These reflections appeared originally on Saturday, September 7, 2002 at Arthur Silber's Light of Reason blog. They are reproduced below, along with Arthur's introduction.
[REMEMBERING THE WORLD TRADE CENTER: 2001; 2002; 2003; 2004; 2005; 2006; 2007, 2008, 2009, 2010, 2011, 2012, 2013, 2014, 2015, 2016; 2017; 2018; 2019; 2020]
NEW YORK, NEW YORK
By Chris Matthew Sciabarra
Towers, from the Staten Island Ferry, May 12, 2001
Photo by Chris Matthew Sciabarra
Arthur Silber writes:
The Light of Reason, we are honored that Chris Matthew Sciabarra has
agreed to grace our site with his unique insights and knowledge on an
irregular and occasional basis. Chris is a man of already amazing
accomplishments (we say "already," only because he is still so young): he is,
among other things, the author of three books (Total Freedom,
Rand: The Russian Radical, and Marx, Hayek and Utopia), a
co-founder and co-editor of The Journal of Ayn Rand Studies, and has
written countless other articles (including a piece about Ayn Rand's The
recently published in the NY Daily News). Go to his
and enjoy the wealth of material he has there. And, if that were not
enough, he is one of the most charming, generous and honorable men you will
ever have the pleasure of meeting. As a lifelong Brooklynite, Chris offers us
these thoughts in connection with the anniversary of September 11:
I'm writing this on Friday afternoon, September 6, 2002. I've just finished
an afternoon of watching TV; the United States Congress convened at Federal
Hall in New York City---the first time since 1790---in a show of solidarity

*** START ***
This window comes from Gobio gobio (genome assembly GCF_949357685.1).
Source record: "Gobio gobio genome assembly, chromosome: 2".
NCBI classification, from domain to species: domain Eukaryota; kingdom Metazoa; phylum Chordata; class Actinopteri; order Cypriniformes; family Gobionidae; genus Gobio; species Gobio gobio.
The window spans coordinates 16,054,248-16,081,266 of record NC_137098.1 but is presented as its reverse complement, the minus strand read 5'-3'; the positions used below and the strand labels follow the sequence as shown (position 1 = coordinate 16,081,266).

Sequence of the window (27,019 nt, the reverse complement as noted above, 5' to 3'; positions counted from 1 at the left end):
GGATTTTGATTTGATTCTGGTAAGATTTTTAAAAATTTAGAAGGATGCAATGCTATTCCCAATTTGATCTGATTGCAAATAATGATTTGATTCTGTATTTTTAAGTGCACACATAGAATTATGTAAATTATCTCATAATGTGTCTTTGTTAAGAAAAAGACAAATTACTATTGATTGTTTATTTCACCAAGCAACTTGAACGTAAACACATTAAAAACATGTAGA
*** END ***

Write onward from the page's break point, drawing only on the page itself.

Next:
for the victims and heroes of 9/11. Having lived in Brooklyn my whole life,
having lived through this nightmare for this past year, I have to admit that a
part of me dreads the coming week. How many tributes, retrospectives, and
memorials will I have to see before the wound-that-has-not-quite-healed feels
like a gaping hole all over again?
It was a tough year, to say the least. Tough because I still remember walking outside on the morning of the catastrophe and being hit with snowing human ash. Tough because I knew many of the people who were vaporized at the WTC---friends, acquaintances, colleagues, neighbors. Tough because I endured some pretty difficult health problems too, problems that long predated 9/11, but that were magnified by the life-and-death struggle of that day. Somehow, I'm still standing.
A friend of mine just asked me: How did I do it?
My answer might sound a tad bit sentimental, but it is true: I did it because, throughout this horrific episode, I benefitted from a network of loving and caring family and friends. I did it because these people reminded me that I am a man of values, who has so much to offer. By focusing on those values, by focusing specifically on my productive work and the passion I bring to it---values that are central to Ayn Rand's Objectivism---I made it through. And that's why so many other New Yorkers have made it through.
Of course, it also helps to have a dog; my Blondie has been with me for a dozen years---and she is the embodiment of loyalty... especially when she is being fed doggie treats.
As for life in New York... as they say in that song, "If you can make it here, you can make it anywhere." Will we survive this? Fuhgedaboudit!
Still, anyone who lives here knows that there remains a certain jittery quality among New Yorkers, whatever our resilience. During this past summer, when a Con Edison transformer exploded in Manhattan causing a blackout---and, simultaneously, coincidentally, a group of F-16 fighters was passing overhead on its way to a Yankee Stadium tribute---people's faces communicated a weariness and fear that is rarely articulated, but still extant. We worry about suicide bombers in subways or on crowded streets. Some of us are just waiting for the next experience in terror.
But we do not sit still. We go to work. We dig ourselves out of the ruins. We are still angry that this happened. And we are damn proud of our city---which is still the center of the universe.
So we're now arguing over the future of Ground Zero. What else is new? We're New York, New Yorkers, after all!